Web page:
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Partners Most Important Reason Apple on Intel not a Threat

In an interview published Monday with the Seattle Times, Microsoft co-president Jim Allchin cited partners as the most important reason he thinks Microsoft has little to fear from Apple's move to Intel processors.

"And most important, we're super proud of the fact that we're a partnership-level company where we're working with ISVs [independent software vendors] and IHVs [independent hardware vendors] and we're not trying to do it all ourselves. There's a fundamental difference of perspective there," Allchin told the Seattle Times.

Allchin said Microsoft has no plans to provide a version of Windows Vista for the Apple Macintosh. Other points Allchin offered to support his argument that Microsoft will maintain its market share:

  • Microsoft's installed base on the corporate desktop (read: inertia)
  • Business savings, presumably from the imaging and deployment improvements in Vista
  • Information worker improvements
  • TV integration and gaming improvements for the home

On other topics, Allchin said the Community Technology Preview coming this quarter will be feature complete, and he confirmed that Windows Vista is still on track for holiday 2006. Allchin plans to retire once Vista ships.

Raikes Picks Up Exchange
In the ongoing shuffle of departments and businesses that started with the big Microsoft reorganization of September, Jeff Raikes acquired another huge business.

The Exchange Group and the Real-Time Collaboration (RTC) Group are now merged to form the Unified Communications Group, Microsoft announced today. Exchange moves from the Platform Products and Services Division run by Kevin Johnson and Jim Allchin to the Microsoft Business Division led by Jeff Raikes. Raikes, Johnson, Allchin and Robbie Bach are all presidents at Microsoft. Anoop Gupta will lead the combined group, called the Unified Communications Group, under Raikes' supervision.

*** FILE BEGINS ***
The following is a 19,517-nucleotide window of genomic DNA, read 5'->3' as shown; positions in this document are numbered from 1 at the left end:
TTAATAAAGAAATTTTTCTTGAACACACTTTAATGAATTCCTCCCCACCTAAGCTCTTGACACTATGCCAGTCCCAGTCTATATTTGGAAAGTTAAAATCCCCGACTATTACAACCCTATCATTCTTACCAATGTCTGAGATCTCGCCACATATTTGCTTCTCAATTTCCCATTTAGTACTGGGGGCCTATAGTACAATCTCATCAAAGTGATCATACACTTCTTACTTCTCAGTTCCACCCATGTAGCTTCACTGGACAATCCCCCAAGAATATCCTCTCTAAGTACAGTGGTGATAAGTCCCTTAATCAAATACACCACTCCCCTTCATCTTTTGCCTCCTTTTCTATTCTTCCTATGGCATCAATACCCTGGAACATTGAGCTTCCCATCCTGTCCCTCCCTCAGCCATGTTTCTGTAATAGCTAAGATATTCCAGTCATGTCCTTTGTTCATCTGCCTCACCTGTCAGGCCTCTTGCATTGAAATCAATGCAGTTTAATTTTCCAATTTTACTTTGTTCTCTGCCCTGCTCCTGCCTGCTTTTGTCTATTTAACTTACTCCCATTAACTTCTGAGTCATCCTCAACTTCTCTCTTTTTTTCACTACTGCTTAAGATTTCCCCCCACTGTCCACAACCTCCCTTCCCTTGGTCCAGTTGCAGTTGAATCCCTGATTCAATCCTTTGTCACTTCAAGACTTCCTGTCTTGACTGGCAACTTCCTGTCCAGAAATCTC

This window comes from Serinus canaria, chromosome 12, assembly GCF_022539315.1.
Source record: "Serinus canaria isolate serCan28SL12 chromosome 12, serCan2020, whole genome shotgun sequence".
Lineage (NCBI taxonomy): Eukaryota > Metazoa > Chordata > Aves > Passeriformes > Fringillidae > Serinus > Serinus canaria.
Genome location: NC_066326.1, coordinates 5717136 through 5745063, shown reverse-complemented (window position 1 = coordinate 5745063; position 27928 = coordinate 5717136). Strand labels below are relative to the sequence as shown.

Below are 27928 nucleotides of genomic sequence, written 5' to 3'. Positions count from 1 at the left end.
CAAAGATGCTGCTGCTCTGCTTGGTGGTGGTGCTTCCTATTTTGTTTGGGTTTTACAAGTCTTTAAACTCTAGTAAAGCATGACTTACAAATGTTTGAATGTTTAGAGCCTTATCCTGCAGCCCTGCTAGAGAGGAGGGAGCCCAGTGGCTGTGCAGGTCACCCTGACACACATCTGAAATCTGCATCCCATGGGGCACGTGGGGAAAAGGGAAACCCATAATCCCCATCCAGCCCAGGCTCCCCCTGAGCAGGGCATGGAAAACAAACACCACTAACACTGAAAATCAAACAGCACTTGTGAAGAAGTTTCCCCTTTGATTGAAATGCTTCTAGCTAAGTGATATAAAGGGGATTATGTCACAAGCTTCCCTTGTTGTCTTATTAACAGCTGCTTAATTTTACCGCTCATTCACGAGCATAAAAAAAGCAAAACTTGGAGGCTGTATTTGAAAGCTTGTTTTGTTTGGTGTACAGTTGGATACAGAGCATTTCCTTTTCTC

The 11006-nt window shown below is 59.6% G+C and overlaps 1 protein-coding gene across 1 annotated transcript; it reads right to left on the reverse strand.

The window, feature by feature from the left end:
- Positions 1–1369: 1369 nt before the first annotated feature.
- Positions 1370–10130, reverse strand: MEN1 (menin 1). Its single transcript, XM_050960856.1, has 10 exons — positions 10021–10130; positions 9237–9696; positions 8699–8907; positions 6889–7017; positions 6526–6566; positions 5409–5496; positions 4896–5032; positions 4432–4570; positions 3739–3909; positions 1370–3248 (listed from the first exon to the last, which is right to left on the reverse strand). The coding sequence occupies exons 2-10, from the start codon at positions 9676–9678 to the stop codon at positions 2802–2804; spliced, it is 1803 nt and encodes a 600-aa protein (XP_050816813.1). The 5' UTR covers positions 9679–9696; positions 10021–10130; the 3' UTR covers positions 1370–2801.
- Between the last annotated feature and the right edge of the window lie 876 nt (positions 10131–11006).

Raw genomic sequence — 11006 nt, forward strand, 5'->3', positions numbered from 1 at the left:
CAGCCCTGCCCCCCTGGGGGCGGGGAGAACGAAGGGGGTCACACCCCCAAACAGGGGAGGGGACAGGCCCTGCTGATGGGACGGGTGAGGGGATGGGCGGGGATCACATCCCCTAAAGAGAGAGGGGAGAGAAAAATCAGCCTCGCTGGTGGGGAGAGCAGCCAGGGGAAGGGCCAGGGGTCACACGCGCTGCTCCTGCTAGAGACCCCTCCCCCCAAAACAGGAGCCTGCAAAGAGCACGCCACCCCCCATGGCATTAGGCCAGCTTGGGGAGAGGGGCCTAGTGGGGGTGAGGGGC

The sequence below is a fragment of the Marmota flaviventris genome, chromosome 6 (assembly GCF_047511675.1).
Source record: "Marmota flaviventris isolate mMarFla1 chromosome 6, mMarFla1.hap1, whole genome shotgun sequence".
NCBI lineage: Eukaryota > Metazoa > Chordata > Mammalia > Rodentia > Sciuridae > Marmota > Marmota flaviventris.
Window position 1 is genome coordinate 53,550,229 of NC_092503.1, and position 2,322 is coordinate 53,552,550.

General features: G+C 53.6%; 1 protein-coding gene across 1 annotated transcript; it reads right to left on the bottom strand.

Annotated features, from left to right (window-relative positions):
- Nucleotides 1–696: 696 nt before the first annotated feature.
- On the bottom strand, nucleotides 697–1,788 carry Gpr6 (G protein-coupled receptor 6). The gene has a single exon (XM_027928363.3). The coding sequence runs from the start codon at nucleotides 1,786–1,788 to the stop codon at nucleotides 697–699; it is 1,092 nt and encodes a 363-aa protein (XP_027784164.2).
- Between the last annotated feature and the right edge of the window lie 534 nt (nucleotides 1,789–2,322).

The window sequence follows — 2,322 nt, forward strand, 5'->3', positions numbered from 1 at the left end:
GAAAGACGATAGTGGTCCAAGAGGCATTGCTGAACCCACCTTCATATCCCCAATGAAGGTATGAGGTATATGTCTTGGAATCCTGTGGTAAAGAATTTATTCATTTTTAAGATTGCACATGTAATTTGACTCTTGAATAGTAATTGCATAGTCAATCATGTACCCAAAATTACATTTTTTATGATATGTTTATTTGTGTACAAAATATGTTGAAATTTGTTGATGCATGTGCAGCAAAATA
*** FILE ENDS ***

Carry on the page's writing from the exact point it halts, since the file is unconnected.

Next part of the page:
From a product standpoint, Exchange has been a toss-up for the last few years. It fell under the Server & Tools Division, but could have fit just as easily within the Microsoft Office System, formerly run by Raikes before his job was expanded to encompass both Information Worker and Microsoft Business Solutions. Now that unified communications -- bringing e-mail, voice mail and faxes into one inbox -- is a major focus of Exchange 12, the consolidation of Exchange with RTC makes more sense.

Exchange is one of the five Microsoft products worth a billion dollars a year. The others are the Windows desktop, Office, Windows Server and SQL Server.

Click here for a Microsoft PressPass interview with Gupta.

Computer Skills Plus No Brain Equals 2-Year Jail Term
What do you get when you take some computer skills and combine it with no brain? Two years in jail in the case of William Genovese Jr.

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The 29-year-old Connecticut hacker, known as "illwill," was sentenced by a federal judge Friday to two years in prison for selling source code for Windows NT 4.0 and Windows 2000. He pleaded guilty last year.

An Ars Technica article does a nice job of drilling down to the core pathos of the case. No, Genovese isn't the one who cracked, stole or even found the incomplete Windows source code. He just looked at it once it was circulating. Instead of letting it rest there like many other people who aren't currently in jail, Genovese posted the code on his own little e-commerce site and charged $20 for it.

Microsoft bought a copy just to check, then pointed the FBI in Genovese's direction. So, $40 in sales gets you two years in jail.

Posted by Scott Bekker on January 30, 2006